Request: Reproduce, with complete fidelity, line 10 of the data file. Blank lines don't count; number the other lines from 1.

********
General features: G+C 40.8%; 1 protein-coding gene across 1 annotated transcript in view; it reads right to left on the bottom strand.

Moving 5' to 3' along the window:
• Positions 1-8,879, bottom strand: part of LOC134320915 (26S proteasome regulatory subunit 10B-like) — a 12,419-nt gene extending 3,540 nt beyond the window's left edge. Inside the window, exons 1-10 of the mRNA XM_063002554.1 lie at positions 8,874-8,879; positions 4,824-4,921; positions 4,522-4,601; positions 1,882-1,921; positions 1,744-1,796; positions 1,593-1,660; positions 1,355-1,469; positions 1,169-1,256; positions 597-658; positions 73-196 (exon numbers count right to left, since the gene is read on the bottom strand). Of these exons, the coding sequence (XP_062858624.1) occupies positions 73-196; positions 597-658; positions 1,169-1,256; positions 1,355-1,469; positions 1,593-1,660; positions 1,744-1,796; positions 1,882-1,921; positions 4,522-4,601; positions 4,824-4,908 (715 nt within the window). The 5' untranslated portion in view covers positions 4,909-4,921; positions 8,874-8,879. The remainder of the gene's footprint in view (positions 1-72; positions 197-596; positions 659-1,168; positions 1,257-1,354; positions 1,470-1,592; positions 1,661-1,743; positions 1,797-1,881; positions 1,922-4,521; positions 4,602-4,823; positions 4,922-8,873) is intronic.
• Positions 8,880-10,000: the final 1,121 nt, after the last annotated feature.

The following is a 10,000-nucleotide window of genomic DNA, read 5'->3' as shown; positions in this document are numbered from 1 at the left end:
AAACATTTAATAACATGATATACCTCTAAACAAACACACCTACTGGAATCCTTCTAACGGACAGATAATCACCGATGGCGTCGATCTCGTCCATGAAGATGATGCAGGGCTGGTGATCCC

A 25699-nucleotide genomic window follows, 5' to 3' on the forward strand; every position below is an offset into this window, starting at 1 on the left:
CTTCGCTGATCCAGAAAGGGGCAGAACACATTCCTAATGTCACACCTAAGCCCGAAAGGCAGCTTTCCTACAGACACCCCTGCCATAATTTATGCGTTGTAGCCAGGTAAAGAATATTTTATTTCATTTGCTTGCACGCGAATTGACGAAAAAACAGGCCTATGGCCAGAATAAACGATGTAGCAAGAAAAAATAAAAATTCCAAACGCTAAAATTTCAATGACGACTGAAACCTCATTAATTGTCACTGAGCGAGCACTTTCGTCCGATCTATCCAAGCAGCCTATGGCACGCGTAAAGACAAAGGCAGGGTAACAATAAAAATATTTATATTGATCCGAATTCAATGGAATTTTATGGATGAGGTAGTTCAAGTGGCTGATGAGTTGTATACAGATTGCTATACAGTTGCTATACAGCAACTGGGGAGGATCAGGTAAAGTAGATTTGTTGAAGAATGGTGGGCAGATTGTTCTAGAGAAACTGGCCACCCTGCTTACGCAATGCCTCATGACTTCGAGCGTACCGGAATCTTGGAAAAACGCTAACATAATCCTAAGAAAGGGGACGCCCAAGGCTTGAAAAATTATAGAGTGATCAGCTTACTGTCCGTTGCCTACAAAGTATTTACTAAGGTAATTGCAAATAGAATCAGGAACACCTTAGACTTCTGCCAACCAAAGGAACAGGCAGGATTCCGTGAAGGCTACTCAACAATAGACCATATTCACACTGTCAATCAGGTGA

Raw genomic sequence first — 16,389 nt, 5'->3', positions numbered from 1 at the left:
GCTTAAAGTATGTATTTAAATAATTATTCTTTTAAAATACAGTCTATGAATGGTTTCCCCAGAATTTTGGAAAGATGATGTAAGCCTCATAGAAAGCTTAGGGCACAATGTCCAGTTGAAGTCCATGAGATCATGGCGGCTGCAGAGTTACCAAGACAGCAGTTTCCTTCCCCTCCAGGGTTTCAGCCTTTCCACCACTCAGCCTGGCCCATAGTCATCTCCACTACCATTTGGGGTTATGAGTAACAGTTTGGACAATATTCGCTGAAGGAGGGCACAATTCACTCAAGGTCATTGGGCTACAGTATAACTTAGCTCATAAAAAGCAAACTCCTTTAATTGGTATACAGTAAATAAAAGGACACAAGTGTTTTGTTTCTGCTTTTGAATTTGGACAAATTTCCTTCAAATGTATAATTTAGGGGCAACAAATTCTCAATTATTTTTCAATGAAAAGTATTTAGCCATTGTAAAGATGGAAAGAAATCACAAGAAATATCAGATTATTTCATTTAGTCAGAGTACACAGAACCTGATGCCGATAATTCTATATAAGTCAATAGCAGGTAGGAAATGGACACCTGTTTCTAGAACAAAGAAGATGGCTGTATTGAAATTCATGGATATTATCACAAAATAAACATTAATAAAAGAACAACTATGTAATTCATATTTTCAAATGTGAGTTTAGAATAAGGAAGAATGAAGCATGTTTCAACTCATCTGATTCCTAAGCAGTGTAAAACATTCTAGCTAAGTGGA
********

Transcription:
GCTTAAAGTATGTATTTAAATAATTATTCTTTTAAAATACAGTCTATGAATGGTTTCCCCAGAATTTTGGAAAGATGATGTAAGCCTCATAGAAAGCTTAGGGCACAATGTCCAGTTGAAGTCCATGAGATCATGGCGGCTGCAGAGTTACCAAGACAGCAGTTTCCTTCCCCTCCAGGGTTTCAGCCTTTCCACCACTCAGCCTGGCCCATAGTCATCTCCACTACCATTTGGGGTTATGAGTAACAGTTTGGACAATATTCGCTGAAGGAGGGCACAATTCACTCAAGGTCATTGGGCTACAGTATAACTTAGCTCATAAAAAGCAAACTCCTTTAATTGGTATACAGTAAATAAAAGGACACAAGTGTTTTGTTTCTGCTTTTGAATTTGGACAAATTTCCTTCAAATGTATAATTTAGGGGCAACAAATTCTCAATTATTTTTCAATGAAAAGTATTTAGCCATTGTAAAGATGGAAAGAAATCACAAGAAATATCAGATTATTTCATTTAGTCAGAGTACACAGAACCTGATGCCGATAATTCTATATAAGTCAATAGCAGGTAGGAAATGGACACCTGTTTCTAGAACAAAGAAGATGGCTGTATTGAAATTCATGGATATTATCACAAAATAAACATTAATAAAAGAACAACTATGTAATTCATATTTTCAAATGTGAGTTTAGAATAAGGAAGAATGAAGCATGTTTCAACTCATCTGATTCCTAAGCAGTGTAAAACATTCTAGCTAAGTGGA